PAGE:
STRANGE BUT TRUE- Beer pour: How to reduce your 'fobbing'
A. You may already know better than to "create excessive foam when pouring," says Mark Denny in Froth! The Science of Beer. Because surface scratches can act as bubble nucleation sites when the pressure is released, one strategy for reducing the amount of fobbing is to fill the container with water, then pour it out and pour in the beer.
The water closes up some of the sites. A considerable lore has arisen on the correct pour: Tip a clean, air-dried glass (few nucleation sites) to an angle of 45 degrees and pour the beer slowly (to avoid mechanical agitation and allow time for the head to form). Gradually, raise the glass upright as it fills, then finish with a flourish by increasing the distance from bottle to glass to generate more froth, so that it projects above the glass, with a little spilling over the edge.
Not only is a good head with uniform, small bubbles visually appealing with a creamier look, but it also "presents the beerophile with his favorite tipple in two forms: foam and liquid. He will knowingly sip the foam and then the beer, sensing the different hoppiness of the two."
Q. It's surprisingly easy for your body to fool your brain, generating illusions aplenty. What's one you can pull on yourself using only a bag of potato chips and a pair of earplugs? –F. Lay
A. Charles Spence of Oxford found that the perceived crispness of chips depends on how they sound when you bite them, says Graham Lawton in New Scientist magazine. Damp down the sound of the crunching (or muffle the higher frequencies) and people report "the chips feel stale." So put on some earplugs as you munch and experience this for yourself.
Another example of "cross-modal interaction"– where what you feel is affected by what you hear– is to wear the earplugs while writing on a blackboard with squeaky chalk. The board will feel smoother when you can't hear the chalk. The same rule applies to sparkling water and electric toothbrushes: Place a microphone in front of a glass of the water, pump up the volume and the water will feel fizzier to your tongue. Similarly, electric toothbrushes can be made to feel smoother by damping down their high-frequency sounds (Journal of Dental Research).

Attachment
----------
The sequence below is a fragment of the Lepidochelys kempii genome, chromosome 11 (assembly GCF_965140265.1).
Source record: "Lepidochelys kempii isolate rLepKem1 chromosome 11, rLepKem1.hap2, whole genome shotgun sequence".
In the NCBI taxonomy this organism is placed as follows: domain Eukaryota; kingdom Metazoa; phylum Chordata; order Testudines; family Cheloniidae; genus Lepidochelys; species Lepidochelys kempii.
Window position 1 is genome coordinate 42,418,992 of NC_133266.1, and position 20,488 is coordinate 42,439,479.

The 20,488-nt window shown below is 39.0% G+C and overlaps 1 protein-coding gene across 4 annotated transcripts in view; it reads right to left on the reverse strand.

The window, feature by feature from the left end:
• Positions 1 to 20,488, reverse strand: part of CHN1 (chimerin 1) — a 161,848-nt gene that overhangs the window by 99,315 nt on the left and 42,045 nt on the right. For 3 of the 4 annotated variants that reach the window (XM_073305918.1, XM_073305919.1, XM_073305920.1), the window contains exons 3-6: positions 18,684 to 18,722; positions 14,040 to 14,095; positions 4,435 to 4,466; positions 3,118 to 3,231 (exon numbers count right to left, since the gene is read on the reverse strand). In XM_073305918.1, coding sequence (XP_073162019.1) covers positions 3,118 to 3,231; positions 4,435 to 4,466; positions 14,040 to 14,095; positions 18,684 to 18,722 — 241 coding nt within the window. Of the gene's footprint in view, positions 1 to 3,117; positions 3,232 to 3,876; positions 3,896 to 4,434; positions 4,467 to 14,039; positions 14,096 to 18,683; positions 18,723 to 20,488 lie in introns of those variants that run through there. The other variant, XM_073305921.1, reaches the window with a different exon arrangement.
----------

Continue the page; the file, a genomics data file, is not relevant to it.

Q. What's a dramatic airlines tale illustrating the cautionary generality, "Quantities without proper units are meaningless numbers"? –F. Laker
A. Air Canada Flight 143 was bound for Montreal and Edmonton on July 23, 1983, just after Canada had switched to the metric system, says Jearl Walker in The Flying Circus of Physics. The flight crew knew they needed to begin the trip with 11,300 kilograms of fuel, but when they asked the ground crew for the amount already on board, their response was based on pre-metric habits, confusing the conversion factor from liters to kilograms with that from liters to pounds. This meant Flight 143 left Montreal with only 45 percent of the fuel necessary for the trip.
On route to Edmonton, at an altitude of 7.9 kilometers (26,000 feet), the plane ran out of fuel and began to fall, but the pilot managed to put it into a long downward glide toward an old nonworking airport nearby. Unfortunately, the runway there had been converted to a track for race cars with a steel barrier constructed across it. Fortunately, though, as the airplane hit the runway, the front landing gear collapsed and the airplane skidded to a stop just short of the steel barrier, with the stunned race drivers and fans looking on. All on board the airplane emerged safely.
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